Today's post is by UM & Global blogmaster Dr. David W. Scott, Assistant Professor of Religion and Pieper Chair of Servant Leadership at Ripon College.
The American branch of The United Methodist Church has been facing some rough times recently. In the US, the denomination continues its four-decade long loss of membership, part of an overall decline in religiosity in the country. While that membership decline has yet to affect local church budgets, it has begun to have financial impacts at the national level. The debate about gay ordination, gay marriage, and the resulting trials has reached a fever pitch. Questions have been raised about the ordination process and ordination requirements. People worry about millennials' disaffection with the church. Some of this hand-wringing is a natural occurrence in large organizations. Some of it is a sign of the prevalence of commentators in an internet age (including, admittedly, this blog). Yet it is more - it is a sign of some deep anxieties in the church.
As Christians, it is natural for us to use biblical imagery to make sense of the situations in which we find ourselves. Commentators have used several biblical images to express this state of anxiety in the UMC: wilderness, exile, "Babylonian captivity." These images all share the assumption that the UMC in somewhere else than the promised land where God intends us to be. The assumption is that the UMC used to be in the perfect situation (usually associated with the 1950s or early 1960s), but we have since been expelled by God from that situation for some infraction of ours (and the identified infractions vary widely).
I'd like to suggest another biblical image for the current state of the UMC in the US: the image of Babel. At Babel, the people of the earth joined together to build a tower and "make a name for [themselves]" (Gen 11:4). But the LORD "confuse[d] their language there, so that they [would] not understand one another's speech" (Gen 11: 7). As a result, "they left off building the city" (Gen 11:8). I think that the UMC in the US was trying to build not just a city, but a church, a country, even a world up through the first two thirds of the 20th century. It was a church with influence, able to dictate standards of personal holiness and social justice throughout the culture and beyond. Yet, within the last forty years, our language has become confused so that we can no longer understand each other, and we have been unable to keep building as a result.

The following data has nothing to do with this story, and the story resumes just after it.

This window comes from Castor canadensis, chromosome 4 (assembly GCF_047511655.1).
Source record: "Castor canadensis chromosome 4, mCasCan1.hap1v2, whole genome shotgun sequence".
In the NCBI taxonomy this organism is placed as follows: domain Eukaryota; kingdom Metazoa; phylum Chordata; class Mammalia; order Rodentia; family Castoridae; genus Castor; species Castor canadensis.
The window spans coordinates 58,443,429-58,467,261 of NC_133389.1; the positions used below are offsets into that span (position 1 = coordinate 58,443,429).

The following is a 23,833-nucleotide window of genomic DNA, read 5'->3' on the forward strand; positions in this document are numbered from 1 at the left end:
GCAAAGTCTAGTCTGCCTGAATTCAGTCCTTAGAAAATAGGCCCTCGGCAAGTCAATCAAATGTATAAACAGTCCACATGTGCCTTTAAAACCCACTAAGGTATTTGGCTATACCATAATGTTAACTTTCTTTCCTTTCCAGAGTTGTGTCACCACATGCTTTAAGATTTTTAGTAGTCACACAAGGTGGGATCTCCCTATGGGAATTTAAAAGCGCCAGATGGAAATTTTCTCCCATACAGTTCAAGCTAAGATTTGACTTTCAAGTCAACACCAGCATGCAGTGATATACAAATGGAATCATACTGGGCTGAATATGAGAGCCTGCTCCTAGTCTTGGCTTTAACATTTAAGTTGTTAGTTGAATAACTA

I think using this biblical image suggests two important things about our situation as United Methodist in the US and around the world. First, it reminds us that we cannot go back. The 1950s are not some promised land from which we are in exile and to which we will return if we only obey or have faith or follow the right road map. The 1950s are a time of building a tower that it is no longer possible to complete, nor did God intend for us to complete that vision. A pastor friend of mine describes United Methodists as "perfecting the church of the 1950s," but if we continue to try to do that, we will only dwell in the shadows of crumbling ruins and not go out into the world where God sent us when God put an end to that building project.
Second, while the temptation may be to think that paying attention to the global church will only confound the Babel of confusion that already exists in the UMC in the US, I would like to suggest that it may actual hold important answers to coming to grips with this new situation. The Bible does not end with the people of the world being restored to their pre-Babel unity of language. It ends with believers uniting across differences of language and tradition in praise of God (Rev 7:9). The best in missiology over the past several decades has begun to help United Methodists around the world learn to listen and cooperate across linguistic and cultural barriers. We need to take those missiological lessons from the global church and apply them to the church in the United States.
If we do so, we won't return to the promised land of the 1950s where the UMC had vast membership records and large amounts of social influence. Yet, if we are at Babel rather than the wilderness, then the promised land is still ahead of us. We can't return to the way church was sixty years ago, but we can seek out new ways of uniting to be the church that may not be fully realized until sixty years (or longer) from now.